Elias said, “Is there? I only know of the Yamashita treasure. It was my grandfather who told me about it. The Japanese General. Pero, wala man gihapon.”
“We can search for the treasure ourselves,” Tito persuaded Elias.
“Nabuang naman guro ka?” Elias had no hint of emotion on his face, but his mind swirled with images of gold. He looked at the tombs and on the ground and then pictured shiny and heavy gold bars underneath the asphalt ground.
Tito said, “They did find a treasure at the wakeboard area. There must be one or two here as well!”
Elias’ eyes widened and he felt a shiver down his spine. He was speechless. But, he saw a clearer vision of gold bars beneath his feet. . . everywhere, underneath all the tombstones, trees and the small obelisk. “Treasure hunting has long been banned,” he answered back.
“The authorities had been planning to excavate the graveyard even in the past. They want the gold for themselves. Don’t you want them too?” Tito said in a low voice as if talking to himself.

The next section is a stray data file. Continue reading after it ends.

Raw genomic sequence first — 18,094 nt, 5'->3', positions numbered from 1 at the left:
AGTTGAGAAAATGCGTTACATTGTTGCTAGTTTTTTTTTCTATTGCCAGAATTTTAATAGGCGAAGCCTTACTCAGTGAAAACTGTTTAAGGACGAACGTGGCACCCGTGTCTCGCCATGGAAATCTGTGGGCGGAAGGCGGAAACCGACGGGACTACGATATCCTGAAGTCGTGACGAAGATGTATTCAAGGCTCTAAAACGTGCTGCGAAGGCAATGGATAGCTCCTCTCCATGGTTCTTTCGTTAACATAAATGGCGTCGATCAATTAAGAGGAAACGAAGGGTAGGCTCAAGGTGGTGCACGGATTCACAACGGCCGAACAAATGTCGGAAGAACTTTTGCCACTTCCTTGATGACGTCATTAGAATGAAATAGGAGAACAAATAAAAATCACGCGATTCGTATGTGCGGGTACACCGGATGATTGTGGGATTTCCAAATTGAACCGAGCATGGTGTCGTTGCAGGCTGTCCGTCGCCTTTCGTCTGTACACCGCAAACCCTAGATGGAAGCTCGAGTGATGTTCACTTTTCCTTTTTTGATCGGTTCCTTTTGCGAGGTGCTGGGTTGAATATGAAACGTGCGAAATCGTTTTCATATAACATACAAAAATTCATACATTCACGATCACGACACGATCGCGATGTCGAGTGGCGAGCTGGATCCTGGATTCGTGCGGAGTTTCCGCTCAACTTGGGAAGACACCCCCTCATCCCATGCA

“What if we’ll get caught?”
Their conversation did not continue as they both saw the teenaged worker walking toward them. Tito took a large can of white paint along with a brush and headed toward a tomb that was half painted. He whispered to Elias, “For now, let’s get back to work.”
The teenager neared Elias and said, “ ‘Ya, katong mga puntod nga naa sa tumoy, kato sila ang wala pa napinturan.” He took the Coca-cola bottle and drank the remaining soda.
The teenager peeked at the cellophane of bread and inquired, “May I have these?”
“You may,” Elias replied. The teenager then brought the cellophane to where he was working.